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From media@ccsi.com Mon Jun 25 09:37:13 2001
Date: Sun, 24 Jun 2001 15:47:54 -0500 (CDT)
From: media@ccsi.com
Subject: [generalnews] Putin warns of new arms race
Article: 121642
To: undisclosed-recipients:;

Putin warns of new arms race

ITN, 24 June 2001

"This is the first time that Mr Putin has shown that he wants to advocate and support Chinese strategic interests"

Russian President Vladimir Putin has underscored the serious differences that divide Moscow and Washington over missile defence.

Speaking to journalists in Moscow, he said that US plans for a missile defence system could jeopardise the 1972 Anti-Ballistic Missile treaty (ABM) and trigger a new arms race.

In frank and occasionally sharp tones, he cast doubt on the truthfulness of US justifications for Bush's the proposed high-tech anti-missile shield.

Washington has dismissed the 1972 treaty as a Cold War relic which is preventing it from building a national missile defence (NMD) system to ward off attack by "rogue states" like North Korea or Iraq.

But during his weekend summit with George W Bush in Slovenia, Putin defended the pact as the cornerstone of three decades of strategic stability and said the two sides should work together to confront the threat in a way that would keep the pact intact.

"Our partners in the United States have said and are saying now that we should think about the threats that face us all. People in our country have different views and opinions on this idea, but I personally share it", Putin told reporters.

But the two sides needed definition of the term "threat".

"What prevents us together, or each separately if our partners so wish it, from countering this threat? What exactly, what arguments, what elements in the ABM treaty prevent us from overcoming these threats which we still should together define."

"The 1972 ABM agreement itself lays out a mechanism to modify it. It's there and there have already been changes. We have to understand precisely what the issue is", he said.

Russia to soften position?

In Slovenia, Putin urged Bush to work with him to define a "new security architecture" which could accommodate US security concerns while maintaining stability between the two primary nuclear powers.

Military analyst Alexander Golts said that the comment was a sign Russia was ready to soften its hitherto steadfast refusal to amend the ABM treaty to allow Washington to build a limited national missile defence system.

The treaty, as it stands, limits the number of defensive missiles the United States and Russia can deploy, meaning if either country launched a first nuclear strike against the other it could suffer devastating retaliation.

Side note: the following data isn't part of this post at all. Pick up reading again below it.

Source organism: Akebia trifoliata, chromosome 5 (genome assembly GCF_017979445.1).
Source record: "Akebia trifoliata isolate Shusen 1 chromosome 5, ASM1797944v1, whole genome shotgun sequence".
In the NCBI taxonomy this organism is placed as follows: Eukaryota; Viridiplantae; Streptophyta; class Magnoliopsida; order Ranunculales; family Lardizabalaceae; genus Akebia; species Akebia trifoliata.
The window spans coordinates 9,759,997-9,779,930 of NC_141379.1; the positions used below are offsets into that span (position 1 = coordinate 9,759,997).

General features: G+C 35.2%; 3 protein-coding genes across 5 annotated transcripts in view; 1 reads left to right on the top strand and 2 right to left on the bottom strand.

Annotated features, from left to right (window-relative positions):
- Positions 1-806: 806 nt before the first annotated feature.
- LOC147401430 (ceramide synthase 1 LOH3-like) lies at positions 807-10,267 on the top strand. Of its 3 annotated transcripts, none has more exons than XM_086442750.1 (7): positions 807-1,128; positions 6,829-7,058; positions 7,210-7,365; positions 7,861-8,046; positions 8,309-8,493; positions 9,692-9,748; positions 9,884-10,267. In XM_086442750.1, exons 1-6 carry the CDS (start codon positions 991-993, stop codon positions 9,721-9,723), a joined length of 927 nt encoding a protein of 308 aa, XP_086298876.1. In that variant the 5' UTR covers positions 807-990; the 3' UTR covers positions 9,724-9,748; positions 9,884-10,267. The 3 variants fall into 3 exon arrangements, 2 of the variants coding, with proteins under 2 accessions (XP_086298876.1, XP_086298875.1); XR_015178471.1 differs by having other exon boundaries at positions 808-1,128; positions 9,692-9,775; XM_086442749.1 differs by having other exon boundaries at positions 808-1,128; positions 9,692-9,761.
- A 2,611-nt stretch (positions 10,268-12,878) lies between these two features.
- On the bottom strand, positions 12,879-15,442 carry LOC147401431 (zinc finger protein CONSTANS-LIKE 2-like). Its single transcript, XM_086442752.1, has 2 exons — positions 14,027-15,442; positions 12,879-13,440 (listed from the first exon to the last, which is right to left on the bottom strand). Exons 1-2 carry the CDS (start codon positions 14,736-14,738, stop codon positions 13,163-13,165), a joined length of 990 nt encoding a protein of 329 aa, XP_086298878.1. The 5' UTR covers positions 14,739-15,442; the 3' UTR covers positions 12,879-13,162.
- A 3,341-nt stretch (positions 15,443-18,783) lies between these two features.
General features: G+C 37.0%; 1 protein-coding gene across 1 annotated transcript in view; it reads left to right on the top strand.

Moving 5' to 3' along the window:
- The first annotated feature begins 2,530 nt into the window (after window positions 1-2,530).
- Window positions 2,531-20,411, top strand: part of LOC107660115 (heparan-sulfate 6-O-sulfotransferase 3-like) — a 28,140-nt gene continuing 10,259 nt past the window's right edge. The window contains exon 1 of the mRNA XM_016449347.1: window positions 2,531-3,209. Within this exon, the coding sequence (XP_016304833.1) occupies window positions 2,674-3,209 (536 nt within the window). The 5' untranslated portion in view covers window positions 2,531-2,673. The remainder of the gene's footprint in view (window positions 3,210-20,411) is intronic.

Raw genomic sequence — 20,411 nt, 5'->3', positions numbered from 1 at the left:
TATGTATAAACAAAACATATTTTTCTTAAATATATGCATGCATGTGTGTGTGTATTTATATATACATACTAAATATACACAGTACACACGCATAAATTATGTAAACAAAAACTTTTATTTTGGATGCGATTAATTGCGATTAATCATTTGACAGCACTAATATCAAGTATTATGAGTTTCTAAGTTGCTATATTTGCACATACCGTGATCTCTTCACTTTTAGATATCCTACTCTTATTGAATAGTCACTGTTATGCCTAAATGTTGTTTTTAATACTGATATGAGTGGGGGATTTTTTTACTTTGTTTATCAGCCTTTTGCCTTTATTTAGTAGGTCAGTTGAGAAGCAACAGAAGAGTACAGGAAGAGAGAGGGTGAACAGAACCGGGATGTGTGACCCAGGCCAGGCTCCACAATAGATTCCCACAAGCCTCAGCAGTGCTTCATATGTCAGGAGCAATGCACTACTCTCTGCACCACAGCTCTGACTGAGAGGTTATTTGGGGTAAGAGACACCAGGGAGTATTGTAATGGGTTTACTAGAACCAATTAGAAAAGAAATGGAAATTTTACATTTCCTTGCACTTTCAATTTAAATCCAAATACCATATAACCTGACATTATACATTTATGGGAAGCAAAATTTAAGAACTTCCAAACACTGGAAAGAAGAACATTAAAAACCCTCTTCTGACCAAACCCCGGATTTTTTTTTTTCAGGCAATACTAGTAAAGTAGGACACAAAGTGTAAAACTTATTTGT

"There is a school of thought in Russia's political elite that in order to save ABM we have to discuss the possibility of amendments," Golts said.

Significantly, Putin welcomed recent comments by US Secretary of State Colin Powell that Washington did not want to destroy the ABM treaty but develop an effective defence against possible attack from hostile states.

"I have taken note of this statement and believe it is a very serious statement. We also believe that the ABM system should be an effective one, and Secretary Powell also said such a system should be limited in scale and scope.

"This is a subject for further discussion so we all know what we are talking about," he added. Powell is seen in the new US administration as a relative dove compared to the hawkish Defence Secretary Donald Rumsfeld, who wants the ABM treaty scrapped.

Rumsfeld has accused Russia of being an "active proliferator" of missile technology, saying that had forced Washington to forge ahead with NMD.

Concern for China

Putin also made clear that Moscow could easily overcome any US missile shield by putting several warheads on its new generation Topol-M missiles.

But China's concerns over such a move should be taken into account, he said. "This is the first time that Mr Putin has shown that he wants to advocate and support Chinese strategic interests," Golts said.

"In my view, it is a new trend in our politics." Vadim Solovyov, managing editor of the respected weekly Nezavisimaya Gazeta Military Review, was sceptical of Putin's readiness to accept changes to the ABM pact.

Moscow wanted to retain the pact at least until a far-reaching deal could be reached on a common approach to global security, he said.

"It's of course completely clear that Moscow also believes that an agreement of 30 years' standing cannot fully reflect modern conditions...and that is why Moscow has rightly called for a new architecture for the strategic balance", he said.

Moscow, while welcoming mooted cuts in the US nuclear arsenal, wants any such move to be contained in a legally binding and verifiable treaty and opposes unilateral reductions.

The loss of the Republican majority in the US Senate may strengthen Moscow's hand. The Democrats oppose abrogation of ABM without its prior replacement with a new accord with Russia. .

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